• Synapsid says:

                  Fred M,

                  Portuguese, if not English then I would prefer Portuguese.

                • Javier says:

                  An increase is never a decrease, not matter what language.

                  • oldfarmermac says:

                    In the language of politicians and businessmen, and partisans of many sorts, an increase can be a decrease.

                    Many impossible things can happen before breakfast if you work hard at believing in them. ( paraphrased from Alice in Wonderland. IIRC, the queen said she often managed six before breakfast. )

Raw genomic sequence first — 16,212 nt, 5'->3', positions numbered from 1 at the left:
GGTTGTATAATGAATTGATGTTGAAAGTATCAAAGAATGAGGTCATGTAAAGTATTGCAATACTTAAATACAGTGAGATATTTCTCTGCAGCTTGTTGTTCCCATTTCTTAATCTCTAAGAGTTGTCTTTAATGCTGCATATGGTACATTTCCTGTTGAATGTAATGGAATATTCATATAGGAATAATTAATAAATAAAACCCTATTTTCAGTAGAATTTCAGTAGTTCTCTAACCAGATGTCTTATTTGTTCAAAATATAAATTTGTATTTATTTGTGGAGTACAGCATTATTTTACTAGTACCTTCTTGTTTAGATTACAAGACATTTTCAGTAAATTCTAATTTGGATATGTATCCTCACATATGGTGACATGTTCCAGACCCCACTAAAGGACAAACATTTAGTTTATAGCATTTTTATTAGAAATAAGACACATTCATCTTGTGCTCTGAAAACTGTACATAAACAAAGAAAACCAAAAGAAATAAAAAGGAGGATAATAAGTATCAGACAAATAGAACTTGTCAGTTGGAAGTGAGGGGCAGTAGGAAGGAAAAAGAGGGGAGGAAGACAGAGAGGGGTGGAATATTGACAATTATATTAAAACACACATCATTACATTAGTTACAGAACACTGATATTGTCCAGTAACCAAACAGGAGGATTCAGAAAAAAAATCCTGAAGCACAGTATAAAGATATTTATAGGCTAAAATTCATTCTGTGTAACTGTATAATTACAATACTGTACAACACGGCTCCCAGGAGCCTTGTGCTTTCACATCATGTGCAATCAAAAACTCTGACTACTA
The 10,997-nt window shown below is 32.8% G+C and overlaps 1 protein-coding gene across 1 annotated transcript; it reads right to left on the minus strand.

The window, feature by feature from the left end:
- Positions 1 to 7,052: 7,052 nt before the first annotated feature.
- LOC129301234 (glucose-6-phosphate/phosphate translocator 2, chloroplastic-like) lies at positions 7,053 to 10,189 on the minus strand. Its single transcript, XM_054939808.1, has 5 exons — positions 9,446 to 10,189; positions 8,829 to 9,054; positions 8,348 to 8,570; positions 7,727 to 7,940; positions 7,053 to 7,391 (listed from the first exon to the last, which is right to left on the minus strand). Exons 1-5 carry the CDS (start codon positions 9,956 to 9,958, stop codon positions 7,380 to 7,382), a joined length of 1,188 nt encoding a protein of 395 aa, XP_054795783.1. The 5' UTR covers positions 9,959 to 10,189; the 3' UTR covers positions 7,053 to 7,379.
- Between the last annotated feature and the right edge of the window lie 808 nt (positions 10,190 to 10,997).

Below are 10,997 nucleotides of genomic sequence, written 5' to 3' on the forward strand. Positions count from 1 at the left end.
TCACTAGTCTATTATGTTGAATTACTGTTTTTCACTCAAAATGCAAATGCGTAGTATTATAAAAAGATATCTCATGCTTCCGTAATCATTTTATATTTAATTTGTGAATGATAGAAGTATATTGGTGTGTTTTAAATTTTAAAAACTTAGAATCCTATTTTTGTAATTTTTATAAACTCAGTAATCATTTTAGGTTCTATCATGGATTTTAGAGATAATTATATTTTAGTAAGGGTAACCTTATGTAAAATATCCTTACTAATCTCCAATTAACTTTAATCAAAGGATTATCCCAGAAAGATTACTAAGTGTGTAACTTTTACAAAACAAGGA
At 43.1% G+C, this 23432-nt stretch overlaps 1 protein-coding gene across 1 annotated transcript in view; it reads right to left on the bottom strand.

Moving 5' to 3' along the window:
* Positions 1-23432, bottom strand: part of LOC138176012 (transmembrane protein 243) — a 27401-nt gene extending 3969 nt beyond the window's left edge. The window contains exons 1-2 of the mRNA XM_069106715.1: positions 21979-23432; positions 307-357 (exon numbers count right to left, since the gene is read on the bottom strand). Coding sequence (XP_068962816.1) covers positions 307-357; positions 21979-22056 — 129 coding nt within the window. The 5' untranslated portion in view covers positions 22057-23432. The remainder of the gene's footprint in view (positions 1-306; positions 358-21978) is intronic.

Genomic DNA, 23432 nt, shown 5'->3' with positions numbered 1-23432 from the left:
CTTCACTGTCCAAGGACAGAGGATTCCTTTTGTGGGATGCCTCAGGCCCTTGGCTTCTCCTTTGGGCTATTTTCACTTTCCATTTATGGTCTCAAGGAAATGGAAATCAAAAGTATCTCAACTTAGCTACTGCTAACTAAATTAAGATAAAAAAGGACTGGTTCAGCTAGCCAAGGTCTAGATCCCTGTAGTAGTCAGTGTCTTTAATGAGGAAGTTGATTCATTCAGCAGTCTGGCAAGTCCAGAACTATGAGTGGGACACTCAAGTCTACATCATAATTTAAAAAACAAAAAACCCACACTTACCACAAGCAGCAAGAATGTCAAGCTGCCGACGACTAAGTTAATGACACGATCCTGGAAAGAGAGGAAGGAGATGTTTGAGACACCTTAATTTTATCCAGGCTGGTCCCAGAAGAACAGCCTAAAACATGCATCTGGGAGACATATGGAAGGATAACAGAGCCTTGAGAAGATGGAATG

• Synapsid says:

                    OFM,

                    It’s from Through the Looking Glass. The White Queen says that when she was young she could remember six impossible things before breakfast.

                    These things are important–got to get them correct.

                  • Fred Magyar says:

                    Think of it as a dead battery that doesn’t hold a full charge. If you put it on a charger the voltage increases a little but but the battery still doesn’t have enough power to crank the engine. So even though the charge increases, the battery is for all practical purposes dead. So to argue that the voltage has increased, is true! And you are correct. But it is a pointless argument in any language…

                  • Glenn Stehle says:

                    Javier,

                    Anybody with two working brain cells can look at the empirical data and see that global oil demand has not collapsed. Hell, it hasn’t even decreased.